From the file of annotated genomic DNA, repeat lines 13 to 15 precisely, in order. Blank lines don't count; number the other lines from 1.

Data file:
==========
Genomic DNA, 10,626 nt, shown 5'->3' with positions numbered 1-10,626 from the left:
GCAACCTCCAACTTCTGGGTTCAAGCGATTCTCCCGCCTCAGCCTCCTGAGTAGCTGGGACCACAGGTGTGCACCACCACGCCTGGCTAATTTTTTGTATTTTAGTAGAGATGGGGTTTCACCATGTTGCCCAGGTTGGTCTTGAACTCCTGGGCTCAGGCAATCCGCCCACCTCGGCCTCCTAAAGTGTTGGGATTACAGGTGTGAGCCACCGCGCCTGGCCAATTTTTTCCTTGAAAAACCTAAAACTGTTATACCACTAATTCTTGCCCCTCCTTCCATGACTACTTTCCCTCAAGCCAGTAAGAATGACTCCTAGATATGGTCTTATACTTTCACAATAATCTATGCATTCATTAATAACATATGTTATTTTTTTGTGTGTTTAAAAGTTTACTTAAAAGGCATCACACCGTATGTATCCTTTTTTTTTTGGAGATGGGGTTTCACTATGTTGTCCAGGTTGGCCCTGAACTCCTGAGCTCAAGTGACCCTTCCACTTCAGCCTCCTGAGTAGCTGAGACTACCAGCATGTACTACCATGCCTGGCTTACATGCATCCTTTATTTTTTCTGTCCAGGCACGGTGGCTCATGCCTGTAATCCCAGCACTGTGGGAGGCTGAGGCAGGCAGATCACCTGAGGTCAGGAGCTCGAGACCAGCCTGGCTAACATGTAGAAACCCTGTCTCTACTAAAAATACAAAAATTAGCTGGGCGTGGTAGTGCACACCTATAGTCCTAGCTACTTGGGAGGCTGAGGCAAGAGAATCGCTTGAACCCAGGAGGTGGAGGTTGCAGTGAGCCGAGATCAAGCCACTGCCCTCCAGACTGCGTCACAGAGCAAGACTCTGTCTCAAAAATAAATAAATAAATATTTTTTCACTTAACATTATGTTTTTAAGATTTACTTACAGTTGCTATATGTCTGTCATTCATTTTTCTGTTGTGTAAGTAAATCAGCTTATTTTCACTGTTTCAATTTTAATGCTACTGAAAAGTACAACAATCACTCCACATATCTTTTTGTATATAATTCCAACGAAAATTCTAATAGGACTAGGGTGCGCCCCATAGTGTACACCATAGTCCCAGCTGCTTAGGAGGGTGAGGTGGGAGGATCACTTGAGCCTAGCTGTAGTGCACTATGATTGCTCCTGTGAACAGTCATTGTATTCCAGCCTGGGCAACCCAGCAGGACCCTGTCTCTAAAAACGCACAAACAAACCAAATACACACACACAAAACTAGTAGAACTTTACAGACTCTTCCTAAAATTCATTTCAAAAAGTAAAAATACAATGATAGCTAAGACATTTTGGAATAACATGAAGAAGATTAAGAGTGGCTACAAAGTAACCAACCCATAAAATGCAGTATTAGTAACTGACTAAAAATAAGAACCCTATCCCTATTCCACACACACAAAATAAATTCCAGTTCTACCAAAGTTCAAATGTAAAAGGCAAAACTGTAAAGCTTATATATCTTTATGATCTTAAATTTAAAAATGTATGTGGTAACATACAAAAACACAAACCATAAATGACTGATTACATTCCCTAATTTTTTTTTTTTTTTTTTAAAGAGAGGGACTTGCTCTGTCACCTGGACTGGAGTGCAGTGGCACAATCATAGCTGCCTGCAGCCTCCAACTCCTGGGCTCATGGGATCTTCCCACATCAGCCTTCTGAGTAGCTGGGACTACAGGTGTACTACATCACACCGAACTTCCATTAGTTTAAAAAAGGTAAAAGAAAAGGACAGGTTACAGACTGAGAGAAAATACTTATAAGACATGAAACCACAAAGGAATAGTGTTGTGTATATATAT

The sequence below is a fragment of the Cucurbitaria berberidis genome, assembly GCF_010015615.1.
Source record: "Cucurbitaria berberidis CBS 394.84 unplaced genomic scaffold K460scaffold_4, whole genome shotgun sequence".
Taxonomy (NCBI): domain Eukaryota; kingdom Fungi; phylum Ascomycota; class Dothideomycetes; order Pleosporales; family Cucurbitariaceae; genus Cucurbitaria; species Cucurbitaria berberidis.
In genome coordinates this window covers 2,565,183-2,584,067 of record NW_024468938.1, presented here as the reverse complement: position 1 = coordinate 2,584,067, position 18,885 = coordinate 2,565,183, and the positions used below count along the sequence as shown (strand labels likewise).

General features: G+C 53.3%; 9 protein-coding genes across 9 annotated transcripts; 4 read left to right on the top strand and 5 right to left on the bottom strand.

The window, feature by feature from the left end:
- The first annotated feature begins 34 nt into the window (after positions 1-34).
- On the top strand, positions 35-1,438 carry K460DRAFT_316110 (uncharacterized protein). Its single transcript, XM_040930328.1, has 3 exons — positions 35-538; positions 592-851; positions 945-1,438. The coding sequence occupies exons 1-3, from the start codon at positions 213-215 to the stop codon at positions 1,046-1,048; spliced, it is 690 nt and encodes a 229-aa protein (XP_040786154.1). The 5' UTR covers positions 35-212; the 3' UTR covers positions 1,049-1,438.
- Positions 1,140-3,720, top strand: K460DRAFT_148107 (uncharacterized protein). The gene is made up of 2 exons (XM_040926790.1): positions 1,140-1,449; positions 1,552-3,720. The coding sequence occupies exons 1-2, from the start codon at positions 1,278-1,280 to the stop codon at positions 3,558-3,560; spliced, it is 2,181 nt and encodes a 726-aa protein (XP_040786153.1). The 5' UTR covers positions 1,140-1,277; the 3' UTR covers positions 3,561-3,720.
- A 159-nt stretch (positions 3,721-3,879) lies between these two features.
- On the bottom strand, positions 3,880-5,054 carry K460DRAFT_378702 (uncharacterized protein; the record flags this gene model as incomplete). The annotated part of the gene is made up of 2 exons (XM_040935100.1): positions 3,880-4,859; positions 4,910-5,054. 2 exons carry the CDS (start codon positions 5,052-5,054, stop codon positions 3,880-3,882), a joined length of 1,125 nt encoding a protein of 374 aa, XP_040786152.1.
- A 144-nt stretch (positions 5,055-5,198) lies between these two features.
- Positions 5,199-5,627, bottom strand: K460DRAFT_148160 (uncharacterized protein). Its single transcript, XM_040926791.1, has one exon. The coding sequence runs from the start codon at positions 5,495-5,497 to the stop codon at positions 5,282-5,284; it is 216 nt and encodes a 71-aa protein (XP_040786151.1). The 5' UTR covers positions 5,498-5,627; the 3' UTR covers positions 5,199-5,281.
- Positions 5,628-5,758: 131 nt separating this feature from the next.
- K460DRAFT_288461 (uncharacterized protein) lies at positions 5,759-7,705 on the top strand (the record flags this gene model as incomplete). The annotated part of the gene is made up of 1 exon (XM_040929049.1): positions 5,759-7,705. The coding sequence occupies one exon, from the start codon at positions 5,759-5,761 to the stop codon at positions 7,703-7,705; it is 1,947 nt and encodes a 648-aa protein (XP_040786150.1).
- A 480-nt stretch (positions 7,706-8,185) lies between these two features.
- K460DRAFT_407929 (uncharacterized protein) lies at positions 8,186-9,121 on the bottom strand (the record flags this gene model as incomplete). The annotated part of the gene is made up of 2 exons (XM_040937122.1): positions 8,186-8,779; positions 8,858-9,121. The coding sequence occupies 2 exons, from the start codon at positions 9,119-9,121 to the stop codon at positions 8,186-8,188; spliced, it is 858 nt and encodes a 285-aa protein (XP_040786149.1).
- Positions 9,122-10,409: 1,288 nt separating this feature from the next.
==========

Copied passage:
- On the bottom strand, positions 3,880-5,054 carry K460DRAFT_378702 (uncharacterized protein; the record flags this gene model as incomplete). The annotated part of the gene is made up of 2 exons (XM_040935100.1): positions 3,880-4,859; positions 4,910-5,054. 2 exons carry the CDS (start codon positions 5,052-5,054, stop codon positions 3,880-3,882), a joined length of 1,125 nt encoding a protein of 374 aa, XP_040786152.1.
- A 144-nt stretch (positions 5,055-5,198) lies between these two features.
- Positions 5,199-5,627, bottom strand: K460DRAFT_148160 (uncharacterized protein). Its single transcript, XM_040926791.1, has one exon. The coding sequence runs from the start codon at positions 5,495-5,497 to the stop codon at positions 5,282-5,284; it is 216 nt and encodes a 71-aa protein (XP_040786151.1). The 5' UTR covers positions 5,498-5,627; the 3' UTR covers positions 5,199-5,281.